Turn Your Pencil Into a Dimmer Switch
Put holiday lights and pencils to use in this introductory circuits and electronics project!
If the holidays are in force in your house during the days of December, you might just have materials lying around that could shed a bit (or less) light on some fundamental principles involved in working with electricity and simple circuits. The Sliding Light: How to Make a Dimmer Switch Project Idea is a fun and hands-on electronics project that lets you explore what happens when you increase or decrease resistance in a circuit.
How does the electrical current output change relative to resistance? Shed some light on the situation to find out! (You'll need a No. 2 pencil. The eraser is optional!)
With homework on hold for the winter break, you might find it illuminating to shave down a spare No. 2 pencil (all the way to the graphite center!), hook it up to a tree light bulb and a 9 volt battery, and investigate the role of resistance in a circuit as you create a functional "dimmer," like ones you may have in your house that let you brighten or darken a room. Depending on where you touch the graphite core with the slider (to complete the circuit), you'll see a difference in the light output.
If you like to tinker, this is a fun project, and the results are ones you can see!
Taking It Further
If you don't already have a light meter, like like this one (available at Amazon.com), now might be a perfect time of year to let your parents know how useful such a tool might be for your exploration of electronics and electricity!
If the No. 2 pencil-based dimmer project inspires you, you might be interested in these other Science Buddies Project Ideas that use (or can be adapted to use) a light meter:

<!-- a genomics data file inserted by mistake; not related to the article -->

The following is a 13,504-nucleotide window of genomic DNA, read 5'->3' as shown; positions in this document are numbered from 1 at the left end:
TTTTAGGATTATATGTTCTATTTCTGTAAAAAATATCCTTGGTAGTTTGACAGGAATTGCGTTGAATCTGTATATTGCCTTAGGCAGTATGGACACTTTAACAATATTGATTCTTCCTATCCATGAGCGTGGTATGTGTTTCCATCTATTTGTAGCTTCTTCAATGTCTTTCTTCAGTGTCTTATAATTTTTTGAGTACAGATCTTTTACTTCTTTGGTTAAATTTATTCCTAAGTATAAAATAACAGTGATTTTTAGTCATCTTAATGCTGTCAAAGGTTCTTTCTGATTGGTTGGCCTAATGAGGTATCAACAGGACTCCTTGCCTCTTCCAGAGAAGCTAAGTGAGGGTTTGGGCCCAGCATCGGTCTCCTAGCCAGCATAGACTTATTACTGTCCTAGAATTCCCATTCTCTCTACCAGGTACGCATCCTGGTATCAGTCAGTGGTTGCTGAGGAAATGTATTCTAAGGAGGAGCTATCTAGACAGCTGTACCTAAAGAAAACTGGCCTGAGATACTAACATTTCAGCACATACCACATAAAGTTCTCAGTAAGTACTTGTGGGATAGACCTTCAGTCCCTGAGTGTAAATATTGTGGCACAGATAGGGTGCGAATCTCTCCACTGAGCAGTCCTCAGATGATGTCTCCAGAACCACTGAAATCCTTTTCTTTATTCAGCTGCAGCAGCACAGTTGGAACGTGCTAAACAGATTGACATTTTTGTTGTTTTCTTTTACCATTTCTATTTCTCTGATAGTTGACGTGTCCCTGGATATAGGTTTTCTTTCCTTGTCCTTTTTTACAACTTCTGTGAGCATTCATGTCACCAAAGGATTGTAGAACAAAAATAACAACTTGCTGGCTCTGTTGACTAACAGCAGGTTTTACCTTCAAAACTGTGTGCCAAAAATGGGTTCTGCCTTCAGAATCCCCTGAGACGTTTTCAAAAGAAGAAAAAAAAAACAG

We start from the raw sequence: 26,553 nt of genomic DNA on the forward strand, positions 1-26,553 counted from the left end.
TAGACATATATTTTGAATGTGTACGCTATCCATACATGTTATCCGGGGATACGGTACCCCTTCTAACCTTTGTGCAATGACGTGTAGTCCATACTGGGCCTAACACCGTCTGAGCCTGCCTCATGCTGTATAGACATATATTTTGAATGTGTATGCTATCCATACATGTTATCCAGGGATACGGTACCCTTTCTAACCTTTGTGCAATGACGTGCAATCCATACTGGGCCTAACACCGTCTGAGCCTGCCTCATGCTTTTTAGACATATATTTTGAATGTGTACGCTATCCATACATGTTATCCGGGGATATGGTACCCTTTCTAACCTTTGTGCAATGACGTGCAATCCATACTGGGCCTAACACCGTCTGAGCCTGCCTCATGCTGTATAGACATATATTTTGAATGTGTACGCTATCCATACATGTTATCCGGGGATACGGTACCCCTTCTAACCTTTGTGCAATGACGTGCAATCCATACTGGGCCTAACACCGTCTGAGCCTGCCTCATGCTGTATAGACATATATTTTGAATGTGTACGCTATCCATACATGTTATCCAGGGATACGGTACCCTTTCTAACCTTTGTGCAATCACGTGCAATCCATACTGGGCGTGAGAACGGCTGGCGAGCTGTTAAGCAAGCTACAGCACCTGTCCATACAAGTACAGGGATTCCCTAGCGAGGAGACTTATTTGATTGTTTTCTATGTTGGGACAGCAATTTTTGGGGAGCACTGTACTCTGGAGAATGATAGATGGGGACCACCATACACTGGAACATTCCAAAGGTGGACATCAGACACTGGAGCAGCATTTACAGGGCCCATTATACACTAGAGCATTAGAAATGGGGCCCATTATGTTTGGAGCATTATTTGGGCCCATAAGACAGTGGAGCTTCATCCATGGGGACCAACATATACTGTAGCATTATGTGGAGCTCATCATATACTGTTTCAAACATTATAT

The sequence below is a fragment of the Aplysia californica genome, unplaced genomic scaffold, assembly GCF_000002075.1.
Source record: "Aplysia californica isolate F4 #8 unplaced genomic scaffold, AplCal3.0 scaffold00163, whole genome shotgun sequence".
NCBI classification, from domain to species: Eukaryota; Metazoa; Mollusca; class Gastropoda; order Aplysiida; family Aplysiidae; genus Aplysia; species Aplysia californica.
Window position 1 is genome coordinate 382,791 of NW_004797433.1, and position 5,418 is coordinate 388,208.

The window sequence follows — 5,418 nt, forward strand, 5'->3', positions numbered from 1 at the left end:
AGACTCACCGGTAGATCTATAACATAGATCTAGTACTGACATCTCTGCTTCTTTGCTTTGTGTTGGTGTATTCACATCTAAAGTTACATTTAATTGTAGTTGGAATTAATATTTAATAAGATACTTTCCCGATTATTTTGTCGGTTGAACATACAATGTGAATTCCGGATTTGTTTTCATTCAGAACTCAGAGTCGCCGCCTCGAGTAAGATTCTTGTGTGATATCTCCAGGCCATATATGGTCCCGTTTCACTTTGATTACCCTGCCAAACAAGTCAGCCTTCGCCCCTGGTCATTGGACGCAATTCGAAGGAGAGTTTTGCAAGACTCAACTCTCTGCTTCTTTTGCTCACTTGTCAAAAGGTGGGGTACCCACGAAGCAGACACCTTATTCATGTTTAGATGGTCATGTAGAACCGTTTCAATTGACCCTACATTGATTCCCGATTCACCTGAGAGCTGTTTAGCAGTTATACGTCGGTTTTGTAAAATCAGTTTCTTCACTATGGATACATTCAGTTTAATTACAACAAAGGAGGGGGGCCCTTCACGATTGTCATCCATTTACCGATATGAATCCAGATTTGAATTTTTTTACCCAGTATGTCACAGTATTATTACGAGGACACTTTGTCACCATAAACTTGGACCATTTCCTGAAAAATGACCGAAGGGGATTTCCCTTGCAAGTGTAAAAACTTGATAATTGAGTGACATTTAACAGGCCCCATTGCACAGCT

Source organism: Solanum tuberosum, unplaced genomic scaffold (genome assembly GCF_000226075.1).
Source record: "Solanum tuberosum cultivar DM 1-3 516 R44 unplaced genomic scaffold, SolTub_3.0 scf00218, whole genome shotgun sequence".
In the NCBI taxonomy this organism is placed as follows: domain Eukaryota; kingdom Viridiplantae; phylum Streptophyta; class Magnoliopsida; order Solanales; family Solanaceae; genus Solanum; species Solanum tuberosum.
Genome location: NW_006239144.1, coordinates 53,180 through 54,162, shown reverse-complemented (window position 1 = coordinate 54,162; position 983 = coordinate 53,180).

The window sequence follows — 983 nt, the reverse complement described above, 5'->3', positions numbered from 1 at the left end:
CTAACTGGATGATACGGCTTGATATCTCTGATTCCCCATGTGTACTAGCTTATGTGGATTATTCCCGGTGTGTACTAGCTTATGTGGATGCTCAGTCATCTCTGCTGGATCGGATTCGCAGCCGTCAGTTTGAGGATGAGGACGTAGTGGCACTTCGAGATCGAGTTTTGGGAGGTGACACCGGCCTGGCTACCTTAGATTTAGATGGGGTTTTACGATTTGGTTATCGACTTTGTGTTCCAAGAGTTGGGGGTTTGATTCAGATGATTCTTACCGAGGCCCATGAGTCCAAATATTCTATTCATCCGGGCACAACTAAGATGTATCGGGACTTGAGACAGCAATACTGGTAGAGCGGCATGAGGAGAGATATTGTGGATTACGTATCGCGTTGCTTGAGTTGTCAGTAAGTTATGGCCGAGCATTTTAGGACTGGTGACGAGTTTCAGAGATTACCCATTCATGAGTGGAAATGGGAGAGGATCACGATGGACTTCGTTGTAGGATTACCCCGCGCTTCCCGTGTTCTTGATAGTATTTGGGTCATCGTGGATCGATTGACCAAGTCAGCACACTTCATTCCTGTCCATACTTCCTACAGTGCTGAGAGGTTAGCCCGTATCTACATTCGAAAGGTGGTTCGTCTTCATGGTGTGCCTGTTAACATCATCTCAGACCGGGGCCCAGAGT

- Measure Luminescence in Glow-in-the-Dark Objects
- What is in this Water? Experiments with a Homemade Turbidity Meter
- Crime Scene Chemistry—The Cool Blue Light of Luminol
- Star light, Star bright: How Does Light Intensity Change with Distance?
- Wire Wilt: How Light-Emitting Diodes Fade As Temperature Increases
If you try this project out, just for fun, we'd love to know how it goes!
You Might Also Enjoy These Related Posts:
- Get Inspired by these Hispanic Scientists and Engineers
- Inspiring Scientists and Engineers to Know - Asian American Native Hawaiian/Pacific Islander Heritage Month
- 10 Reasons to Do the Fluor Challenge in Addition to $10,000 in Prizes!
- Women's History Month: 50+ Women in Science and Engineering to Learn More About
- Learn More About these 28 Scientists for Black History Month
- STEM is for Everyone: Jane Goodall, Zoologist
- 20+ Coding Activities for Beginners and Beyond
- STEM is for Everyone: Annie Jump Cannon, Classifier of Stars
Explore Our Science Videos
Making Ice Cream with Science
Balloon Magic with Bernoulli's Principle
Rainbow Fire: Where do Fireworks get Their Colors?